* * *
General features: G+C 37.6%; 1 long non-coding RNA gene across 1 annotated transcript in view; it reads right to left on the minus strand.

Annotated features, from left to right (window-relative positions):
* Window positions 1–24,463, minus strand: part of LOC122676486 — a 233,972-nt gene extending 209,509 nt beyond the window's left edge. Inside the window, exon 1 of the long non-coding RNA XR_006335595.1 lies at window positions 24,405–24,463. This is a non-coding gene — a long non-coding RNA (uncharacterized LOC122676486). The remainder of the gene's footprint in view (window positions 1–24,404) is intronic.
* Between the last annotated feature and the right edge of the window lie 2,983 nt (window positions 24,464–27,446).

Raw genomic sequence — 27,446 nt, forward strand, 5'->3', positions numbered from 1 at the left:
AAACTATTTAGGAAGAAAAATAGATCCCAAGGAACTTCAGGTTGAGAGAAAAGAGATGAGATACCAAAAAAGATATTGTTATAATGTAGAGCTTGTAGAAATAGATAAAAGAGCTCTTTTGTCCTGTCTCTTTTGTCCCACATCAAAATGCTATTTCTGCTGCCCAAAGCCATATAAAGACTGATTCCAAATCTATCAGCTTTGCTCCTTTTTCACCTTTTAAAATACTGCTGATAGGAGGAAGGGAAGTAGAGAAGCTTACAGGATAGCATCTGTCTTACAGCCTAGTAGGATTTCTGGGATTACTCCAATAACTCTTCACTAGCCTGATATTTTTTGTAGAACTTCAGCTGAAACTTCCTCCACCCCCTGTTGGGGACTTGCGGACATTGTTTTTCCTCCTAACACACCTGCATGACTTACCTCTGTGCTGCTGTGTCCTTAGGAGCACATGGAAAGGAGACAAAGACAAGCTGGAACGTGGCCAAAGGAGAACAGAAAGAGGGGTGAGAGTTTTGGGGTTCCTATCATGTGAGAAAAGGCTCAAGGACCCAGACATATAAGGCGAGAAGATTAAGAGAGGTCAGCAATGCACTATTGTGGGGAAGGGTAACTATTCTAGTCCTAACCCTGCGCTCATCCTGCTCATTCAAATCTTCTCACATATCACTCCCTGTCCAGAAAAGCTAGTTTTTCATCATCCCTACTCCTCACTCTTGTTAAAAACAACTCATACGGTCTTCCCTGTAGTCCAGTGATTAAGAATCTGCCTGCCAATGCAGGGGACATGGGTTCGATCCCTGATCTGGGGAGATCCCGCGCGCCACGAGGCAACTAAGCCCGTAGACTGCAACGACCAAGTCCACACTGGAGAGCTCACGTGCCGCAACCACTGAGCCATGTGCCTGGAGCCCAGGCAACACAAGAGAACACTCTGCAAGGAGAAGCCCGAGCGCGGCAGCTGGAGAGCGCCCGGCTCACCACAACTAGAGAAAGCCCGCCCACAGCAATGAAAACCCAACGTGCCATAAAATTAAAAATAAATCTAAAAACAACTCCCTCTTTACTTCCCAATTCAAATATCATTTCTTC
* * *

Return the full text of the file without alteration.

General features: G+C 37.6%; 1 long non-coding RNA gene across 1 annotated transcript in view; it reads right to left on the minus strand.

Annotated features, from left to right (window-relative positions):
* Window positions 1–24,463, minus strand: part of LOC122676486 — a 233,972-nt gene extending 209,509 nt beyond the window's left edge. Inside the window, exon 1 of the long non-coding RNA XR_006335595.1 lies at window positions 24,405–24,463. This is a non-coding gene — a long non-coding RNA (uncharacterized LOC122676486). The remainder of the gene's footprint in view (window positions 1–24,404) is intronic.
* Between the last annotated feature and the right edge of the window lie 2,983 nt (window positions 24,464–27,446).

Raw genomic sequence — 27,446 nt, forward strand, 5'->3', positions numbered from 1 at the left:
AAACTATTTAGGAAGAAAAATAGATCCCAAGGAACTTCAGGTTGAGAGAAAAGAGATGAGATACCAAAAAAGATATTGTTATAATGTAGAGCTTGTAGAAATAGATAAAAGAGCTCTTTTGTCCTGTCTCTTTTGTCCCACATCAAAATGCTATTTCTGCTGCCCAAAGCCATATAAAGACTGATTCCAAATCTATCAGCTTTGCTCCTTTTTCACCTTTTAAAATACTGCTGATAGGAGGAAGGGAAGTAGAGAAGCTTACAGGATAGCATCTGTCTTACAGCCTAGTAGGATTTCTGGGATTACTCCAATAACTCTTCACTAGCCTGATATTTTTTGTAGAACTTCAGCTGAAACTTCCTCCACCCCCTGTTGGGGACTTGCGGACATTGTTTTTCCTCCTAACACACCTGCATGACTTACCTCTGTGCTGCTGTGTCCTTAGGAGCACATGGAAAGGAGACAAAGACAAGCTGGAACGTGGCCAAAGGAGAACAGAAAGAGGGGTGAGAGTTTTGGGGTTCCTATCATGTGAGAAAAGGCTCAAGGACCCAGACATATAAGGCGAGAAGATTAAGAGAGGTCAGCAATGCACTATTGTGGGGAAGGGTAACTATTCTAGTCCTAACCCTGCGCTCATCCTGCTCATTCAAATCTTCTCACATATCACTCCCTGTCCAGAAAAGCTAGTTTTTCATCATCCCTACTCCTCACTCTTGTTAAAAACAACTCATACGGTCTTCCCTGTAGTCCAGTGATTAAGAATCTGCCTGCCAATGCAGGGGACATGGGTTCGATCCCTGATCTGGGGAGATCCCGCGCGCCACGAGGCAACTAAGCCCGTAGACTGCAACGACCAAGTCCACACTGGAGAGCTCACGTGCCGCAACCACTGAGCCATGTGCCTGGAGCCCAGGCAACACAAGAGAACACTCTGCAAGGAGAAGCCCGAGCGCGGCAGCTGGAGAGCGCCCGGCTCACCACAACTAGAGAAAGCCCGCCCACAGCAATGAAAACCCAACGTGCCATAAAATTAAAAATAAATCTAAAAACAACTCCCTCTTTACTTCCCAATTCAAATATCATTTCTTC